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New law brings tenfold penalty increase for unlicensed real estate agents

A house for sale in the Parkridge neighborhood of Knoxville.
Lynsey Weatherspoon
/
NPR
A new Oregon law will stiffen penalties for unlicensed real estate agents. The is a file photo of a house for sale in Tennessee.

Unlicensed real estate agents in Oregon will face dramatically steeper fines with a new law taking effect in January.

The higher penalties are aimed at out-of-state agents who cross the border to sell homes in Oregon without paying for an Oregon license. The minimum fine for a first offense will increase from $100 to $1,000. The minimum fine for subsequent offenses will increase from $500 to $2,500.

The previous fines just weren’t high enough to deter anyone, said Jenny Pakula, CEO of the industry group Oregon REALTORS.

"They weren't substantial enough to make a difference," she said. “For someone who just made a $30,000 commission, it’s pretty easy to pay a hundred bucks to get the agency off your back."

Pakula said licensed agents in Oregon have noticed agents cross the border from Idaho and California, in particular, to sell homes in places like Ontario, Medford or Klamath Falls.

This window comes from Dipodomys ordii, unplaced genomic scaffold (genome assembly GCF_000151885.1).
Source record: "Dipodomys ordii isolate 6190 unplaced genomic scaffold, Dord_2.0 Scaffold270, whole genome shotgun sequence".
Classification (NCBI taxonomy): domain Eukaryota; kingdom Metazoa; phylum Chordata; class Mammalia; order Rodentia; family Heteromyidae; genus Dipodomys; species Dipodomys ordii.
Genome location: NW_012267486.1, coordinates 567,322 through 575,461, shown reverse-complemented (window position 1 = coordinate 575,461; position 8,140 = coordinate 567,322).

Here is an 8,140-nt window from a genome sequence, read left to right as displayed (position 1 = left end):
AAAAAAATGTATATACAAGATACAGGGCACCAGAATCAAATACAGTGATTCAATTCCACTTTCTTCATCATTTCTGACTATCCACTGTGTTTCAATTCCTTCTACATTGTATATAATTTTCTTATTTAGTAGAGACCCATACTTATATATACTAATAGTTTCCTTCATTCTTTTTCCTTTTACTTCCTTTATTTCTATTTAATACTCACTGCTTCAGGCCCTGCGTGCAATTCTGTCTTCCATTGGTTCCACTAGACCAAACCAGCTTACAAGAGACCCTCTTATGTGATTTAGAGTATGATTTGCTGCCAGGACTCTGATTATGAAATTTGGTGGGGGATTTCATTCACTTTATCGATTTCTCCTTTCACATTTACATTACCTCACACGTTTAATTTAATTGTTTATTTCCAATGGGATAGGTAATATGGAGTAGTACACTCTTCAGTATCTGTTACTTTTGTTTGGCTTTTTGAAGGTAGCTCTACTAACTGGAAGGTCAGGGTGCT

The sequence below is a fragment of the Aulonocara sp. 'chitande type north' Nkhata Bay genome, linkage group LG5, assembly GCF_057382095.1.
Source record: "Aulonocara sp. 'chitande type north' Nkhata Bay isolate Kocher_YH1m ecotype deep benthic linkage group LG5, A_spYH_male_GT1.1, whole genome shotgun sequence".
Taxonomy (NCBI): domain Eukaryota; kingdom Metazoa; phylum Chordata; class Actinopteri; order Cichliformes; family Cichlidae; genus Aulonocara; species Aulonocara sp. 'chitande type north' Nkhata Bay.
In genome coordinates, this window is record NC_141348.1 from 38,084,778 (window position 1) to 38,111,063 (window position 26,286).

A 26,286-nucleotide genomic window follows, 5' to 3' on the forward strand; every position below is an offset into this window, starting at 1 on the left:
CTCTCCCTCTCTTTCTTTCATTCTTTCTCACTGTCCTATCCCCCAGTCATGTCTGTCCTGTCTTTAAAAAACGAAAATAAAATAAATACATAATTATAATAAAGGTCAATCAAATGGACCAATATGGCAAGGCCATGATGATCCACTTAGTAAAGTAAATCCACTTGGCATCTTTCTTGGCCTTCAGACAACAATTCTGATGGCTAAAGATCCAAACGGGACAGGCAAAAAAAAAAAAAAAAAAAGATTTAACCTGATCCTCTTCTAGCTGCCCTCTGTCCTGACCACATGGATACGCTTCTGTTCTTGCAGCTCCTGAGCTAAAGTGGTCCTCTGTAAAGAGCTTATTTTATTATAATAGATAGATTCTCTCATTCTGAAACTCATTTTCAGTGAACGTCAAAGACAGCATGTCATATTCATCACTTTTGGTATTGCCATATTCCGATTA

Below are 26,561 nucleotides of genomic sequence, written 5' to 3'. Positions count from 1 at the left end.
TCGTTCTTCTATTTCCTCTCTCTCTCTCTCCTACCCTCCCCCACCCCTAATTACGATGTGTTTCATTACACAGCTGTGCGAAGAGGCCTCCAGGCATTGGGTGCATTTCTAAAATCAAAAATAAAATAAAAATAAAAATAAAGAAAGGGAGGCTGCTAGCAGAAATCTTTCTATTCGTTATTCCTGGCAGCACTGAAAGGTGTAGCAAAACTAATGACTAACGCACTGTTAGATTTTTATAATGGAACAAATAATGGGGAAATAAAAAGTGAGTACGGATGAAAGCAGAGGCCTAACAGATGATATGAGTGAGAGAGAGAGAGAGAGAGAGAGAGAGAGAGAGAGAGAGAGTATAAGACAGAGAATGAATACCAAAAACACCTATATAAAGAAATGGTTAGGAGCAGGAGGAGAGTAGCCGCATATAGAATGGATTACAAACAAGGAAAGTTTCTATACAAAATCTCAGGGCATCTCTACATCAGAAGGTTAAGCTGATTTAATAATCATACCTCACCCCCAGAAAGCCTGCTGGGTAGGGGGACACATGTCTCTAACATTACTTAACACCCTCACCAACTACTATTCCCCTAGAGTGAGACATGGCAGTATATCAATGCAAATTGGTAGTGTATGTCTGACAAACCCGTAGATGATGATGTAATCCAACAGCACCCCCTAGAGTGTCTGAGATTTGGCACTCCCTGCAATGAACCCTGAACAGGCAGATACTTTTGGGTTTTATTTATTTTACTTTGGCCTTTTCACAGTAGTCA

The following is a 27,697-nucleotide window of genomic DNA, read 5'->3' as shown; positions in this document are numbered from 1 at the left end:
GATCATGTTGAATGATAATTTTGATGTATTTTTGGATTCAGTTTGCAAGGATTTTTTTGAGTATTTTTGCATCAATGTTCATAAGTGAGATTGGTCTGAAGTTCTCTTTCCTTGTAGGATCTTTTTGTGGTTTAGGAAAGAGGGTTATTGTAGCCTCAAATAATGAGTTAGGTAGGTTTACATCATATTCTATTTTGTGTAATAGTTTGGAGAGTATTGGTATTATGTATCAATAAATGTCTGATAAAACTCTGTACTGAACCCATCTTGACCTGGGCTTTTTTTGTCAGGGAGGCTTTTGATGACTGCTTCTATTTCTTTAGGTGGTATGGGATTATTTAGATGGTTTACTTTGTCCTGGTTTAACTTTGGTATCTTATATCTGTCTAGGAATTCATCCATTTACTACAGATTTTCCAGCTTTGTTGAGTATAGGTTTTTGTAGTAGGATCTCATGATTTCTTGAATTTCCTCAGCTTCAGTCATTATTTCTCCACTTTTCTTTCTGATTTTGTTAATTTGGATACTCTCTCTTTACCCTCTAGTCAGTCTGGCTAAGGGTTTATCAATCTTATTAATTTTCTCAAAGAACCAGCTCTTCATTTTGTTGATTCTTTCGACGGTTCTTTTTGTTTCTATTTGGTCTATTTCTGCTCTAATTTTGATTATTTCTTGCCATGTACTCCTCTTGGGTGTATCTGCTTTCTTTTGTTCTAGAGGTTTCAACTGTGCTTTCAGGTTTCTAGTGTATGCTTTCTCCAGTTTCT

But she said in the state's largest border city, Portland, unlicensed real estate agents don't seem to be as common.

"People are (frequently) dual-licensed in the Portland and Vancouver area, so it wasn't as prevalent a problem," she said. "At least, not that has been brought to our attention."

Pakula said people who buy from unlicensed out-of-state agents are at risk of not being informed about Oregon’s consumer protection laws for home buyers.

"Many laws dealing with property are very state-specific," she said.

The bill passed the Oregon legislature in February with broad bipartisan support.

The Oregon Real Estate Agency offers an online lookup tool for home buyers who want to determine if their agent is currently licensed in the state of Oregon.

Chris Lehman has been reporting on Oregon issues since 2006. He joined the KLCC news department in December, 2018. Chris was born and raised in Pennsylvania, and graduated from Temple University with a degree in journalism. His public broadcasting career includes stops in Louisiana and Illinois. Chris has filed for national programs including “Morning Edition” and “All Things Considered.”
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